With a few strokes of a pen, the "Rhymes With Orange" comic strip cranked the cultural dial a little further.

In a recent strip, cartoonist Hilary Price depicted a couple in bed, one reading, one about to set the white noise machine. The punchline: "You can relax over there — I'm setting the sound machine to sullen silence."

The scenario may ring familiar to many couples, so much so that they might overlook that the two people in bed are women.

Price, 46, has drawn and written "Rhymes With Orange" since 1995. She said it's a relationship strip, about all sorts of relationships.

If a reader sees two figures in a panel "even from two feet away, before you're even reading the panel, you know that this is going to be a relationship strip," Price said. "And the shorthand for a couple has always been a man and a woman.

"But the symbolism has opened up now, which is huge, so you can have two women in bed and people aren't automatically confused. They read it as a couple."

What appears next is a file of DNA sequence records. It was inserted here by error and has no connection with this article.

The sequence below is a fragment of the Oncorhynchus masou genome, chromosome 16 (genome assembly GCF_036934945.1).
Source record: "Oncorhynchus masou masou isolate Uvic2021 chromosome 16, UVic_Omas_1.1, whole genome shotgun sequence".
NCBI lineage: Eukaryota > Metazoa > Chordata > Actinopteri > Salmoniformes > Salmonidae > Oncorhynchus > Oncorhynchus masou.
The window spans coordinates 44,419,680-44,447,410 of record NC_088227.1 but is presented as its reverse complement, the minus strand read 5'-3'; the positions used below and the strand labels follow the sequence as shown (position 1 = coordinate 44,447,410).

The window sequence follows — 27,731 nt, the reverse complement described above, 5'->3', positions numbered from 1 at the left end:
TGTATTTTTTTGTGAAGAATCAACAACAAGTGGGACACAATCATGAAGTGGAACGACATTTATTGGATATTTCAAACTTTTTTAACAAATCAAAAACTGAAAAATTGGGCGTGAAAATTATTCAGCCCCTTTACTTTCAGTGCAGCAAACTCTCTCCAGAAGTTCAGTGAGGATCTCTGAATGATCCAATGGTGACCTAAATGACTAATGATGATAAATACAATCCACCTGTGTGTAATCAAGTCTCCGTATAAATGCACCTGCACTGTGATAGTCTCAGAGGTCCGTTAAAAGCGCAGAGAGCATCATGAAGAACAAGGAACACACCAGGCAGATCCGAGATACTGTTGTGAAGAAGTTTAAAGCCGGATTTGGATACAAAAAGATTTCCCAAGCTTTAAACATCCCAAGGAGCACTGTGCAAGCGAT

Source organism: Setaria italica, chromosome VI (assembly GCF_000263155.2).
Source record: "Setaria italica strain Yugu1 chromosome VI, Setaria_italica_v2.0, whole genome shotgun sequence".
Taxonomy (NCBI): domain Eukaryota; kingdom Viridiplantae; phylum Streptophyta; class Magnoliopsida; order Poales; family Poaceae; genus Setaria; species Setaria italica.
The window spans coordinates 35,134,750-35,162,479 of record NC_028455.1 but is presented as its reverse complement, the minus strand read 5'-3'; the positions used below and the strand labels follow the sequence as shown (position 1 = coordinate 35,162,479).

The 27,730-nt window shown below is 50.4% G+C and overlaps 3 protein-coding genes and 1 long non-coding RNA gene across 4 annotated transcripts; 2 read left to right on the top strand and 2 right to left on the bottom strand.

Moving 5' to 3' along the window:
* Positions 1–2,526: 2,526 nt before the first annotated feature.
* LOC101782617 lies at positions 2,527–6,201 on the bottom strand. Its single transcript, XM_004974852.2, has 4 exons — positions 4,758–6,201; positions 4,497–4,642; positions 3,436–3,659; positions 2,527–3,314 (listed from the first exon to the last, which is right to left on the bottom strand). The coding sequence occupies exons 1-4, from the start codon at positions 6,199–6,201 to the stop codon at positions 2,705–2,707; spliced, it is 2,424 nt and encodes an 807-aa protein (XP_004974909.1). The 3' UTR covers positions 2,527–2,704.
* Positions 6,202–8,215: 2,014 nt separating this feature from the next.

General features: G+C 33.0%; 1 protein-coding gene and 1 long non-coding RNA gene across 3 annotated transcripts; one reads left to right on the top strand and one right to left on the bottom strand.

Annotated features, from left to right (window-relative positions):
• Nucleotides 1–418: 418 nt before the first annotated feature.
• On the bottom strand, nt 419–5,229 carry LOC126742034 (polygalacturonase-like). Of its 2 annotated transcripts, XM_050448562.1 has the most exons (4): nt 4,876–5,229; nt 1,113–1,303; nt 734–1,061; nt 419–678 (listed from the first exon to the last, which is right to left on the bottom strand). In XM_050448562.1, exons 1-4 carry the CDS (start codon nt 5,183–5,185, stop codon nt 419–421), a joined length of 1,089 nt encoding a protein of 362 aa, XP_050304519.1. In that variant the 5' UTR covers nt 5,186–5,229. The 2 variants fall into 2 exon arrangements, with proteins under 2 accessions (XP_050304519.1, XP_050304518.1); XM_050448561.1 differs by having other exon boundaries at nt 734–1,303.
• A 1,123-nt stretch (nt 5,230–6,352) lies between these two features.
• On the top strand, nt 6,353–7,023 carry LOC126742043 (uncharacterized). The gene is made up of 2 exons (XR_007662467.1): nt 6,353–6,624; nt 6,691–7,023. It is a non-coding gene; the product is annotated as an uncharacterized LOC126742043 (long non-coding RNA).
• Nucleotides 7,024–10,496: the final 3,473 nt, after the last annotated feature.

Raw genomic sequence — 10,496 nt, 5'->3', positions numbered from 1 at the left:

The National Cartoonists Society has named "Rhymes With Orange" a "Best Newspaper Panel" four times. It appears in 400 papers internationally, including the Star Tribune.

Price said she's not seen a same-sex relationship depicted in mainstream comics "and I'm on the lookout, certainly," noting her own long-term same-sex relationship. This particular panel's title, "The White Noise," also serves to describe concerns "that gays and lesbians are going to wreck the institution of marriage or relationships."

But mostly, Price said, the gag is about a couple, working through a tiff.

Claudia Smith, director of public relations for King Features Syndicate, said reaction to the panel was quiet. "Nary a word," she said.

The Facebook page for "Rhymes With Orange" showed one negative comment the morning the strip ran, along with several positive posts, including one noting "Mainstream! On the COMICS page! Yay!!" and another saying, "The revolution just might be televised."